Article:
Pick 40 may be constructed from plastic, nylon, or any similar material that maintains its flexibility over a large number of repeated flexing and expansion cycles. Further, the preferred materials of plastic or nylon are easily molded and/or cut to a desired shape. However, the pick 40 is not limited in construction to solely these materials inasmuch as metals, composites, and combinations of materials maybe used to construct a pick which may operate in a similar manner.
“O”-ring 60 has been found to improve the reliability of the engagement and the release of a CD from the notch 58. A resilient “O”-ring 60 provides a counteracting compressive force to the tip of pick 40. Accordingly, when the plunger is released from engagement with the interior passageways the “O”-ring helps restore the segments 53 to their original relaxed position. Similarly, the tapered surface 56 of tip 46 has been found to facilitate the engagement of a CD hub. However, with the precise alignment of the pick to the reference CD, the profile of tip 46 could be provided by a non-tapered, cylindrical wall. Tip 46 could further define a round or arcuate surface.
As seen in reference to
The use of a plunger to selectively expand a resilient tip of the pick affords a simple, economical and reliable apparatus which can be used in conjunction with a wide variety of commercial equipment. While the passages 48 and 50 defined within the interior of pick 40 are seen as simple, tapered cylindrical passages, the having a shaft portion and a terminal head, the head engaging walls of passage 50. Upon disengagement of the plunger by the solenoid, the unitary plunger would be withdrawn and the flexible tip 46 will reassume initial configuration.
It is further understood and appreciated by those having ordinary skill in the art, that the above description and embodiments are directed to a standard sized CD. As dimensions and specifications within the optical media disc industry change, the dimensions of the pick may be varied accordingly to address these changes.
Although preferred embodiments of the invention have been described using specific terms, devices, and methods, such description is for illustrative purposes only. The words used are words of description rather than of limitation. It is to be understood that changes and variations may be made by those of ordinary skill in the art without departing from the spirit or the scope of the present invention, which is set forth in the following claims. In addition, it should be understood that aspects of the various embodiments may be interchanged, both in whole or in part. Therefore, the spirit and scope of the appended claims should not be limited to the description of the preferred versions contained therein.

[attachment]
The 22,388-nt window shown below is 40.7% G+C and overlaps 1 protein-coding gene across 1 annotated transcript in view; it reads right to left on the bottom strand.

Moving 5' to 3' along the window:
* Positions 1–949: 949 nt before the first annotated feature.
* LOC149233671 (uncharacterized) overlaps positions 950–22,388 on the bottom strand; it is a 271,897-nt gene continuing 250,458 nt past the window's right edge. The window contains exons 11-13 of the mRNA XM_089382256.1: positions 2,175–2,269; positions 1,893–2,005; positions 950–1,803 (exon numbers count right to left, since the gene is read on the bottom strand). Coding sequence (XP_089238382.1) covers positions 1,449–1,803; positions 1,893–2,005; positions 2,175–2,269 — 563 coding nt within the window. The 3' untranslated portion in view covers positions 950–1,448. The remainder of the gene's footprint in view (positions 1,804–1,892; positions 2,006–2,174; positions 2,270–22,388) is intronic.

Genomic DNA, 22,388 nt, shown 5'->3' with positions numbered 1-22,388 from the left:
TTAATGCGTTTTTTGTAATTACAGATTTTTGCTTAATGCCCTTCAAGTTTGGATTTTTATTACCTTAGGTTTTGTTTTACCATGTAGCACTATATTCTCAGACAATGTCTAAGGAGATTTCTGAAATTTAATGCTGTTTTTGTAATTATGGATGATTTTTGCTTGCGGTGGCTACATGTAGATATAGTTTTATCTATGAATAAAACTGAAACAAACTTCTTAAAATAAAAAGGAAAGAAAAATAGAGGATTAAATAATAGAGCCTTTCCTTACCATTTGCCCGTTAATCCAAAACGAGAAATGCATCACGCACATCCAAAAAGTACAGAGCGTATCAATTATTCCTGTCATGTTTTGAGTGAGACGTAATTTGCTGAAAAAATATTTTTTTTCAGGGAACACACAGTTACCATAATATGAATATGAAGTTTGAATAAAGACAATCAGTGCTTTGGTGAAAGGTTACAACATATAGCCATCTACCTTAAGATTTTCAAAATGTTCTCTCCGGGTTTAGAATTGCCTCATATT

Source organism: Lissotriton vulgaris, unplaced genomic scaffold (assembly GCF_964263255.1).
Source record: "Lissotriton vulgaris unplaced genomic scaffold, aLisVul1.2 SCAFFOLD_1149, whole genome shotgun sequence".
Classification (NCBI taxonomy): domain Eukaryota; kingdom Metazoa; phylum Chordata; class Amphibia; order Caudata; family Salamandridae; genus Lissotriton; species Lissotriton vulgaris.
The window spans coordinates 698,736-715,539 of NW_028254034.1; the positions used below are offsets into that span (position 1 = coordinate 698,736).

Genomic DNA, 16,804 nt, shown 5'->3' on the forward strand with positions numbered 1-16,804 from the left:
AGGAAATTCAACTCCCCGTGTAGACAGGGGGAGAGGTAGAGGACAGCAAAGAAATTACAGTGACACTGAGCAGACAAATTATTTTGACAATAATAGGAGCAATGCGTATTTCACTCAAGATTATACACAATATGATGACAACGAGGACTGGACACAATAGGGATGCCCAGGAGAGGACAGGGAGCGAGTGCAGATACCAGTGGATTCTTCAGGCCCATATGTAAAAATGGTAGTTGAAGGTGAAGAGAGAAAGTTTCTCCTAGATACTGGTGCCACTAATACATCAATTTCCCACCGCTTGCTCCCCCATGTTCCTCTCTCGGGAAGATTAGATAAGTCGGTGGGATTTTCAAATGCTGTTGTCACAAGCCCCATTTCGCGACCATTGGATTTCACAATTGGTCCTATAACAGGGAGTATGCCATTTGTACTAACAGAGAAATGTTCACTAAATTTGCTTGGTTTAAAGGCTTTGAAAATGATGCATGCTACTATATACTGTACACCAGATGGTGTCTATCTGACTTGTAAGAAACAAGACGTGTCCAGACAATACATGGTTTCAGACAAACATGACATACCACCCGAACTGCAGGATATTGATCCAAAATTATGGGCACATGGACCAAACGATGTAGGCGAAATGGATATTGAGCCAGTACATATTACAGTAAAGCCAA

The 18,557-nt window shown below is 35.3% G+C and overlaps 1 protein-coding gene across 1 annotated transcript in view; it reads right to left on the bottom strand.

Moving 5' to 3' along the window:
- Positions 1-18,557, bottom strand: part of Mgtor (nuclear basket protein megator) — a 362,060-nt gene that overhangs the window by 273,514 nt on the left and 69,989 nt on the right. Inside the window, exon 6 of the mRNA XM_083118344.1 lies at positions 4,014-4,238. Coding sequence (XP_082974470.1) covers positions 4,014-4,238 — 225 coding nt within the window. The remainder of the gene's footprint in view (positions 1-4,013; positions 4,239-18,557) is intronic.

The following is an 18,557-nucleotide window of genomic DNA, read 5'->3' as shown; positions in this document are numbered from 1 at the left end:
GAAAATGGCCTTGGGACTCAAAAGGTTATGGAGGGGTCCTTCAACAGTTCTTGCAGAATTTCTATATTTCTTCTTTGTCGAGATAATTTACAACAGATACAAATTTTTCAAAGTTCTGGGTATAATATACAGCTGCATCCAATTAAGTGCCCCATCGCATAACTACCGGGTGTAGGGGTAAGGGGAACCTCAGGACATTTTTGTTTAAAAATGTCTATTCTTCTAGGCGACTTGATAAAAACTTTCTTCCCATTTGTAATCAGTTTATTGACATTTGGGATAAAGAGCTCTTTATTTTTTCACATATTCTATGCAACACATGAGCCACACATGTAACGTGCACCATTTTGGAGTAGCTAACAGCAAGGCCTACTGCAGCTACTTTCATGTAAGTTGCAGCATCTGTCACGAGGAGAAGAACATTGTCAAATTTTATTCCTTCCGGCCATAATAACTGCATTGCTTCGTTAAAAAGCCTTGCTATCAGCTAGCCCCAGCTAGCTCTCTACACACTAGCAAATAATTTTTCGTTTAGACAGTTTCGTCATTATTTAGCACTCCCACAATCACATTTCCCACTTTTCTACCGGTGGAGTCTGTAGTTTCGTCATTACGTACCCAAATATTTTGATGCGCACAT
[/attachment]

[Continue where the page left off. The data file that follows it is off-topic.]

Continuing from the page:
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|U.S. Classification||720/619, G9B/17.041, 369/30.55, G9B/17.043|
|International Classification||G11B23/00, G11B17/08, G11B17/04, G11B21/08|
|Cooperative Classification||G11B17/08, G11B17/12, G11B23/40, G11B23/00|
|European Classification||G11B23/00, G11B23/40, G11B17/08, G11B17/12|
|Dec 1, 2006||AS||Assignment|
Owner name: AMTREN CORPORATION, ALABAMA
Free format text: ASSIGNMENT OF ASSIGNORS INTEREST;ASSIGNOR:KLEIN, JOHN T.;REEL/FRAME:018640/0796
Effective date: 20010723
|Apr 7, 2009||AS||Assignment|
Owner name: C&C FABRICATION CO., ALABAMA
Free format text: LIEN;ASSIGNOR:AMTRREN CORPORATION;REEL/FRAME:022510/0712
Effective date: 20090311
|Jul 11, 2011||REMI||Maintenance fee reminder mailed|
|Dec 4, 2011||LAPS||Lapse for failure to pay maintenance fees|
|Jan 24, 2012||FP||Expired due to failure to pay maintenance fee|
Effective date: 20111204